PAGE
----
The Sensex fell on Tuesday after two sessions of gains as investors booked profits in recent outperformers such as ONGC and Tata Motors ahead of derivatives expiry later this week.
The expiry of derivatives on Thursday typically sparks volatile trading. This month will also mark the end of the quarter and the calendar year. Markets are closed on Wednesday for the Christmas holiday.
Still, broader sentiment remains underpinned by strong buying by foreign institutional investors even after the Federal Reserve last week announced the start of a reduction in bond purchases.
FIIs bought 1.35 billion rupees of shares on Monday, according to exchange and regulatory data, bringing their total over the three sessions since the Fed decision to $514.2 million, as global markets have extended gains.
"FIIs are the dominant players and going into the holiday season volumes are likely to remain thin, so we don't expect too much of a movement in the next few days," said Aneesh Srivastava, chief investment officer of IDBI Federal Life Insurance Co Ltd.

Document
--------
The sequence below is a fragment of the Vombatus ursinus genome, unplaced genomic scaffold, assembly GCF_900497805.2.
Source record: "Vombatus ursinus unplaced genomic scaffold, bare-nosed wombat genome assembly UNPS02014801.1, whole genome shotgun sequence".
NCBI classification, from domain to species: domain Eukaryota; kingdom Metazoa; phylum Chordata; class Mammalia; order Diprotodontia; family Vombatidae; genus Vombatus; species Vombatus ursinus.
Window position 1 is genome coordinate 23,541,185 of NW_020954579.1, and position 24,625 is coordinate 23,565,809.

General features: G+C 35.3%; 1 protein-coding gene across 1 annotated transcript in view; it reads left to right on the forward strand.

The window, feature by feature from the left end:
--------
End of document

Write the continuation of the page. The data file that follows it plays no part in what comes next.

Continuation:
"Going into the New Year there would be increased volatility, but our expectation is for interest rate to turn around, which would be a net positive."
The Sensex closed down 0.32 percent at 21,032.71, after gaining 1.9 percent in the previous two sessions. The Nifty fell 0.26 percent to 6,268.40.
Some recent outperforming blue chips fell, with Tata Motors down 0.8 percent after gaining 2.4 percent over the previous four sessions.
Oil and Natural Gas Corp (ONGC) fell 1.1 percent after rallying 5.5 percent over the previous four sessions.
Shares of Sesa Sterlite, controlled by billionaire Anil Agarwal, closed down 2.28 percent after India's top investigating agency said it started a probe into possible irregularities in its stake buy in Hindustan Zinc back in 2006.
Hindustan Zinc, in which Agarwal's Vedanta Resources PLC has a 64.9 percent stake, closed lower 2.15 percent.
However, among gainers, Infosys, which fell 2.3 percent on Monday after a top executive resigned, closed higher 0.52 percent on bargain-buying.
Shares in Apollo Tyres ended up 7.9 percent after rising to their highest since September 2012 as investors bet the company will drop its $2.5 billion deal to buy U.S.-based Cooper Tire & Rubber Co.